Areas of Expertise (6)
Arts Representation for Disabilities
Professor Simon McKeown is a Professor in the Institute of Modern Art (MIMA) in the School of Arts and Design at Teesside University. He is a specialist in the creative and digital arts and in animation. As a digital artist Simon‘s work has connected with audiences of millions across the globe. His major work Motion Disabled was showcased at the Smithsonian in Washington D.C. and later synchronised worldwide on UN International Day of Persons with Disabilities, in 20 countries and 25 locations (including at the UN in New York).
Simon’s early career was in 3D animation for film and television and as a Head of Post-Production for a TV company. He has also led creative teams in the gaming industry and led the artwork teams for some of the most successful computer games. Specialising in large scale outdoor performative and digital works, he collaborated on Prometheus Awakes in 2012 following an invitation from Bradley Hemmings, Co-Artistic Director of the 2012 Paralympics opening ceremony. In 2015 he closed the centre of Cork in Ireland to present an ingeniously presented and disability led massive outdoor event entitled Cork Ignite as the prime event of Culture Night Ireland. His interest in heritage has connected with 30 million people across the globe, working with BBC Four, Channel Four and the World Service.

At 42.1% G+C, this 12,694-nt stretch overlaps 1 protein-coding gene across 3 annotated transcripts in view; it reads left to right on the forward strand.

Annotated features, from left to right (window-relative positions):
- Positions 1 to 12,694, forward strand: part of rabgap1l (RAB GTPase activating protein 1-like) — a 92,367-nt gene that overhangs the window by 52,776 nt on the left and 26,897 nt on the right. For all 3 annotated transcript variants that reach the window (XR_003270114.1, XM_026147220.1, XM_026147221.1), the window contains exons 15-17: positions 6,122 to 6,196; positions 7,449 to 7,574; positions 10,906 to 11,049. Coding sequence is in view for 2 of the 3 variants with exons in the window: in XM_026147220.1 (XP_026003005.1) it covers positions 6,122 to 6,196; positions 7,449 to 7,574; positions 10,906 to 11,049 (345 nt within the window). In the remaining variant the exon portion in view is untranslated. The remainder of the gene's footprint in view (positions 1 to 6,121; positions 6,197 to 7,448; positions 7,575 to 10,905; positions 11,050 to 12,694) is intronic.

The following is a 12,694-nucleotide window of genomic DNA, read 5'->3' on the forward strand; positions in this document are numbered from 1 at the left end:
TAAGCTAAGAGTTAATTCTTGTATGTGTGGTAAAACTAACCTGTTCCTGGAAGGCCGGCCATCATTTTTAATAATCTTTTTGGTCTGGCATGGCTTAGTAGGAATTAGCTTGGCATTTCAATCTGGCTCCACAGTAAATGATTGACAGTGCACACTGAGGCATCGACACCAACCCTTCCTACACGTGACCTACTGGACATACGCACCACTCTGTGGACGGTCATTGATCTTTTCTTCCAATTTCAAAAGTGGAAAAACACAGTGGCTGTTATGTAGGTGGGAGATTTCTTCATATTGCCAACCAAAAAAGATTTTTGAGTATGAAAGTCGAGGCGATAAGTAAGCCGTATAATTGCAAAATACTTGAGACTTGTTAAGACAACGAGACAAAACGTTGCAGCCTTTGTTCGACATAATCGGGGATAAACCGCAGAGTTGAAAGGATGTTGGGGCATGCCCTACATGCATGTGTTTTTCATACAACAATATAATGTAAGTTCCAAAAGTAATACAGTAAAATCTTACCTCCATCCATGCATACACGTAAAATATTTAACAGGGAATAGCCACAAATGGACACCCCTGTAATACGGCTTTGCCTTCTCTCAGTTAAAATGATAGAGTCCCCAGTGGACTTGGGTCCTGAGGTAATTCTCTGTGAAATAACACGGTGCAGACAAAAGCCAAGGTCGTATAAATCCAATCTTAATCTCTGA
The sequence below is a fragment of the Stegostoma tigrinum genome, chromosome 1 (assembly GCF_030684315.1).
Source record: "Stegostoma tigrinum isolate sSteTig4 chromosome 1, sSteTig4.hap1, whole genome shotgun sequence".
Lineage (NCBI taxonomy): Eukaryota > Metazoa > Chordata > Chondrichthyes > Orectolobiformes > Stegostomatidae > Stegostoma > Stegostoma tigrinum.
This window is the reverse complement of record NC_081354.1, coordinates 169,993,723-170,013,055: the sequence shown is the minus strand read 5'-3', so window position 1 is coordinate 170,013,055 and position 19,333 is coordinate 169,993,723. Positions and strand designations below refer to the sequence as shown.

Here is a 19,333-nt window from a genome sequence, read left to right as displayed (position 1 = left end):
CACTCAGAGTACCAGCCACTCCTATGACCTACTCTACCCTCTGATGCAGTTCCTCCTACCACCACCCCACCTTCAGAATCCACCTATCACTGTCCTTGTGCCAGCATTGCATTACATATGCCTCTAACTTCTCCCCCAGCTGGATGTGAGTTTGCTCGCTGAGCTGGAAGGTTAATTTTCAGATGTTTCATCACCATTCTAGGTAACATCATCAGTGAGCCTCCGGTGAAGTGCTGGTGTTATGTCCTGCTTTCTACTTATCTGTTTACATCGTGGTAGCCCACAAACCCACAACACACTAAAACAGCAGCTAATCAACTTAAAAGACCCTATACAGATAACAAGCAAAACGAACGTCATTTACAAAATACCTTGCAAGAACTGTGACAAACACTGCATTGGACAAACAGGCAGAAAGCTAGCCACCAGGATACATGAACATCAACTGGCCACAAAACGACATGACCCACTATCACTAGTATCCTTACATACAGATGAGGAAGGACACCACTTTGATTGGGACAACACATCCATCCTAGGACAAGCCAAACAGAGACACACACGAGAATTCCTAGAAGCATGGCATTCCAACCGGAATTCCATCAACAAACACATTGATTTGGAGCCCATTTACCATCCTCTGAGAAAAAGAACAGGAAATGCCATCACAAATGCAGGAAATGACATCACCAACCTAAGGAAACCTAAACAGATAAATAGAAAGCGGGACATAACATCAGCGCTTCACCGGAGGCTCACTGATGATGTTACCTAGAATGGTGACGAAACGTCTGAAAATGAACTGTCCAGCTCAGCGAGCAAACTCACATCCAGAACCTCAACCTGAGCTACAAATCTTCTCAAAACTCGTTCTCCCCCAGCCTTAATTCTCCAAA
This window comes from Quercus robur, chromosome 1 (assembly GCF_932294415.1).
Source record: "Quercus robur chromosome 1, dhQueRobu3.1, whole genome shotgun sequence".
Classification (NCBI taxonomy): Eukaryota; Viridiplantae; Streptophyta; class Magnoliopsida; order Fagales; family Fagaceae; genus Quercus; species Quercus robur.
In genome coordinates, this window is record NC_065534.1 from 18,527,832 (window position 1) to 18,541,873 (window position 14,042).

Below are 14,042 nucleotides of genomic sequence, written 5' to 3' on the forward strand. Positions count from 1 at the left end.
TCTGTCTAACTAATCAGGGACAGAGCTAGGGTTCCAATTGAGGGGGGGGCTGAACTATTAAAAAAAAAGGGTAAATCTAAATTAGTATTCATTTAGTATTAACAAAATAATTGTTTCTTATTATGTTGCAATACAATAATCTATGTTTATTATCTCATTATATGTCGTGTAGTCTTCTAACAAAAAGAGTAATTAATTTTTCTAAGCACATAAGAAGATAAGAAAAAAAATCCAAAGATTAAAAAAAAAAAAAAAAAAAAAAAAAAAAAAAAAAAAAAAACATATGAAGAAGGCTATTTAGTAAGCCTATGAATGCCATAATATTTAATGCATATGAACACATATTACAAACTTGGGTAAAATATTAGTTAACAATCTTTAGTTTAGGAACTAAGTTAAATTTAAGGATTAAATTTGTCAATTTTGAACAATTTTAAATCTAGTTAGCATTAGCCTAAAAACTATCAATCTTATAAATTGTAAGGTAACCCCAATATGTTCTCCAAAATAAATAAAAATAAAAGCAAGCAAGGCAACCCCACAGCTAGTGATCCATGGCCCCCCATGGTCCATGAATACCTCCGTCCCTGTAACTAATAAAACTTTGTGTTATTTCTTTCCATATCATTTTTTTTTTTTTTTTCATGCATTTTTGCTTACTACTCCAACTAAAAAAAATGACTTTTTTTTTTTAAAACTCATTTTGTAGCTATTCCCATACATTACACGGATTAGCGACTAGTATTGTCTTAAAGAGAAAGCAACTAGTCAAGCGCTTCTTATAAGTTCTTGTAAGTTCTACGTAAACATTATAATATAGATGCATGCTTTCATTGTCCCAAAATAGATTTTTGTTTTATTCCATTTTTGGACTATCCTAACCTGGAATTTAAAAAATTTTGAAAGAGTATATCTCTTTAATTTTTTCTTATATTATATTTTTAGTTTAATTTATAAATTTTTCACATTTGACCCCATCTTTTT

Simon was awarded his PhD in 2019 with his thesis entitled A Digital Response to the Cultural Representation of Disability, Teesside University. He is also a member of the Arts and Humanities Research Council Peer Review College and member of the External Advisory Group on Equality Diversity and Inclusion to the UK Governments UK Research and Innovation (UKRI). Separately he is an academic member of the Steering Group for the Diversity in Antarctic Science Initiative (DiASI) - an initiative of the British Antarctic Survey (BAS) and The Foreign and Commonwealth Office (FCO). Simon is deafened and has Osteogenesis Imperfecta (Brittle Bones) and has had around 140 breaks in his lifetime.
Media Mentions (1)
Would YOU bring deceased family members back to ‘virtual’ life? Scientist claims we could soon build a 'synthetic person’ through social media
Daily Mail online
Now, one academic says that this could be possible within 50 years – at least in the virtual sense. Simon McKeown says people could soon be kept alive forever as avatars that can interact with relatives.